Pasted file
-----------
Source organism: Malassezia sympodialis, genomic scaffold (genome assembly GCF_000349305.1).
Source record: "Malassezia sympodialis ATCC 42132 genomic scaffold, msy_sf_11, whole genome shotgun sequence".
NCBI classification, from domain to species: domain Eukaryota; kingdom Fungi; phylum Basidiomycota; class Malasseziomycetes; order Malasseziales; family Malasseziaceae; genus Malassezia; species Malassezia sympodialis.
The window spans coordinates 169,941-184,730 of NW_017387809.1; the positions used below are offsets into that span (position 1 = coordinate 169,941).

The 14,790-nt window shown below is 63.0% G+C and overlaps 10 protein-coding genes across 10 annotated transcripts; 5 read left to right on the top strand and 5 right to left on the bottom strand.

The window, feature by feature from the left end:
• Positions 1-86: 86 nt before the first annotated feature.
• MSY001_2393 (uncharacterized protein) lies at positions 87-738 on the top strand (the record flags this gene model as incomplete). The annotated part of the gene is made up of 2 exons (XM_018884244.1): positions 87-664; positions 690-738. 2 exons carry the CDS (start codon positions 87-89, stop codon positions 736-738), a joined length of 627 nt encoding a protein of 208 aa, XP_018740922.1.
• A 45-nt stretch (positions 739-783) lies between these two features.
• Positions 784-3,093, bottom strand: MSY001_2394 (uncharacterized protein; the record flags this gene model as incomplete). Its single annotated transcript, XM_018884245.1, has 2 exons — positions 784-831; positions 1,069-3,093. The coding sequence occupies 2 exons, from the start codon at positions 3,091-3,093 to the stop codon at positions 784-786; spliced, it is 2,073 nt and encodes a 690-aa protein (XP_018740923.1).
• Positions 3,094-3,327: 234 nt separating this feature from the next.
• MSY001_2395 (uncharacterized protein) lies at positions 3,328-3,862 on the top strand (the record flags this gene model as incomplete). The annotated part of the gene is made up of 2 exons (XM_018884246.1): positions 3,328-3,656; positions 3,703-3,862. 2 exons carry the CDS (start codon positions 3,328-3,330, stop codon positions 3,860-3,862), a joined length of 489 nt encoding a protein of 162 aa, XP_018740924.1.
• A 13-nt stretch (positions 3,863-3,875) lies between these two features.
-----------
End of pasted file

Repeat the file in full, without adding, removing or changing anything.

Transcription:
Source organism: Malassezia sympodialis, genomic scaffold (genome assembly GCF_000349305.1).
Source record: "Malassezia sympodialis ATCC 42132 genomic scaffold, msy_sf_11, whole genome shotgun sequence".
NCBI classification, from domain to species: domain Eukaryota; kingdom Fungi; phylum Basidiomycota; class Malasseziomycetes; order Malasseziales; family Malasseziaceae; genus Malassezia; species Malassezia sympodialis.
The window spans coordinates 169,941-184,730 of NW_017387809.1; the positions used below are offsets into that span (position 1 = coordinate 169,941).

The 14,790-nt window shown below is 63.0% G+C and overlaps 10 protein-coding genes across 10 annotated transcripts; 5 read left to right on the top strand and 5 right to left on the bottom strand.

The window, feature by feature from the left end:
• Positions 1-86: 86 nt before the first annotated feature.
• MSY001_2393 (uncharacterized protein) lies at positions 87-738 on the top strand (the record flags this gene model as incomplete). The annotated part of the gene is made up of 2 exons (XM_018884244.1): positions 87-664; positions 690-738. 2 exons carry the CDS (start codon positions 87-89, stop codon positions 736-738), a joined length of 627 nt encoding a protein of 208 aa, XP_018740922.1.
• A 45-nt stretch (positions 739-783) lies between these two features.
• Positions 784-3,093, bottom strand: MSY001_2394 (uncharacterized protein; the record flags this gene model as incomplete). Its single annotated transcript, XM_018884245.1, has 2 exons — positions 784-831; positions 1,069-3,093. The coding sequence occupies 2 exons, from the start codon at positions 3,091-3,093 to the stop codon at positions 784-786; spliced, it is 2,073 nt and encodes a 690-aa protein (XP_018740923.1).
• Positions 3,094-3,327: 234 nt separating this feature from the next.
• MSY001_2395 (uncharacterized protein) lies at positions 3,328-3,862 on the top strand (the record flags this gene model as incomplete). The annotated part of the gene is made up of 2 exons (XM_018884246.1): positions 3,328-3,656; positions 3,703-3,862. 2 exons carry the CDS (start codon positions 3,328-3,330, stop codon positions 3,860-3,862), a joined length of 489 nt encoding a protein of 162 aa, XP_018740924.1.
• A 13-nt stretch (positions 3,863-3,875) lies between these two features.